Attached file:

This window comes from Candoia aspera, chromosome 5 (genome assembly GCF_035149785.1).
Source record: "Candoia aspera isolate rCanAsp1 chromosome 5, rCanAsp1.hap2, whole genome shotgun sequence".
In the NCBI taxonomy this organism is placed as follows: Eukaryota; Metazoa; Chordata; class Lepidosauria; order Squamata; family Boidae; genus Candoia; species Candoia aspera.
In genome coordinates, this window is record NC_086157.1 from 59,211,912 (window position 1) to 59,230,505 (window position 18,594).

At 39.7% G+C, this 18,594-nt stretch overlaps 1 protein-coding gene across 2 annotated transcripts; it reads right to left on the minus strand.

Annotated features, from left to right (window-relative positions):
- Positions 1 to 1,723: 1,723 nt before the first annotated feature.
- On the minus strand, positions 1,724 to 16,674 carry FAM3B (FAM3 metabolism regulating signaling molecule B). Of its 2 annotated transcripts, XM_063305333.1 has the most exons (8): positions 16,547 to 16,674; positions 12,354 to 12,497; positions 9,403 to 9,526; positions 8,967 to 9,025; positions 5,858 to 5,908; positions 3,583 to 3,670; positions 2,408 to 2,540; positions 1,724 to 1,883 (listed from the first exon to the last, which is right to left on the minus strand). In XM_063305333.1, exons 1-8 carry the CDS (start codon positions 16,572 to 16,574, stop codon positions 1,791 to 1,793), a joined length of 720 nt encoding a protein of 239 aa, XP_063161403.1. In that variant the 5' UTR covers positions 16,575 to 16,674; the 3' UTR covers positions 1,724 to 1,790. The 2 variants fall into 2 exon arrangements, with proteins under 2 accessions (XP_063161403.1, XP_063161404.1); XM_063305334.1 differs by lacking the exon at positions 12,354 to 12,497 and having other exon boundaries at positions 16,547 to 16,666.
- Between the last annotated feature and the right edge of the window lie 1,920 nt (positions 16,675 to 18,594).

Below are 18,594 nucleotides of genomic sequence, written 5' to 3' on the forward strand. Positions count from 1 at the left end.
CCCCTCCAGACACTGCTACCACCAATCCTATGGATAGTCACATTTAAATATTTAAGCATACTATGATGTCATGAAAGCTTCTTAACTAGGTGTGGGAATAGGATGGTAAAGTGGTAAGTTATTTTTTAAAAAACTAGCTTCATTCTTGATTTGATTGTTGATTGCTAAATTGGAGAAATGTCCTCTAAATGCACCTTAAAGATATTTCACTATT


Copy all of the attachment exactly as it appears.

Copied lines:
This window comes from Candoia aspera, chromosome 5 (genome assembly GCF_035149785.1).
Source record: "Candoia aspera isolate rCanAsp1 chromosome 5, rCanAsp1.hap2, whole genome shotgun sequence".
In the NCBI taxonomy this organism is placed as follows: Eukaryota; Metazoa; Chordata; class Lepidosauria; order Squamata; family Boidae; genus Candoia; species Candoia aspera.
In genome coordinates, this window is record NC_086157.1 from 59,211,912 (window position 1) to 59,230,505 (window position 18,594).

At 39.7% G+C, this 18,594-nt stretch overlaps 1 protein-coding gene across 2 annotated transcripts; it reads right to left on the minus strand.

Annotated features, from left to right (window-relative positions):
- Positions 1 to 1,723: 1,723 nt before the first annotated feature.
- On the minus strand, positions 1,724 to 16,674 carry FAM3B (FAM3 metabolism regulating signaling molecule B). Of its 2 annotated transcripts, XM_063305333.1 has the most exons (8): positions 16,547 to 16,674; positions 12,354 to 12,497; positions 9,403 to 9,526; positions 8,967 to 9,025; positions 5,858 to 5,908; positions 3,583 to 3,670; positions 2,408 to 2,540; positions 1,724 to 1,883 (listed from the first exon to the last, which is right to left on the minus strand). In XM_063305333.1, exons 1-8 carry the CDS (start codon positions 16,572 to 16,574, stop codon positions 1,791 to 1,793), a joined length of 720 nt encoding a protein of 239 aa, XP_063161403.1. In that variant the 5' UTR covers positions 16,575 to 16,674; the 3' UTR covers positions 1,724 to 1,790. The 2 variants fall into 2 exon arrangements, with proteins under 2 accessions (XP_063161403.1, XP_063161404.1); XM_063305334.1 differs by lacking the exon at positions 12,354 to 12,497 and having other exon boundaries at positions 16,547 to 16,666.
- Between the last annotated feature and the right edge of the window lie 1,920 nt (positions 16,675 to 18,594).

Below are 18,594 nucleotides of genomic sequence, written 5' to 3' on the forward strand. Positions count from 1 at the left end.
CCCCTCCAGACACTGCTACCACCAATCCTATGGATAGTCACATTTAAATATTTAAGCATACTATGATGTCATGAAAGCTTCTTAACTAGGTGTGGGAATAGGATGGTAAAGTGGTAAGTTATTTTTTAAAAAACTAGCTTCATTCTTGATTTGATTGTTGATTGCTAAATTGGAGAAATGTCCTCTAAATGCACCTTAAAGATATTTCACTATT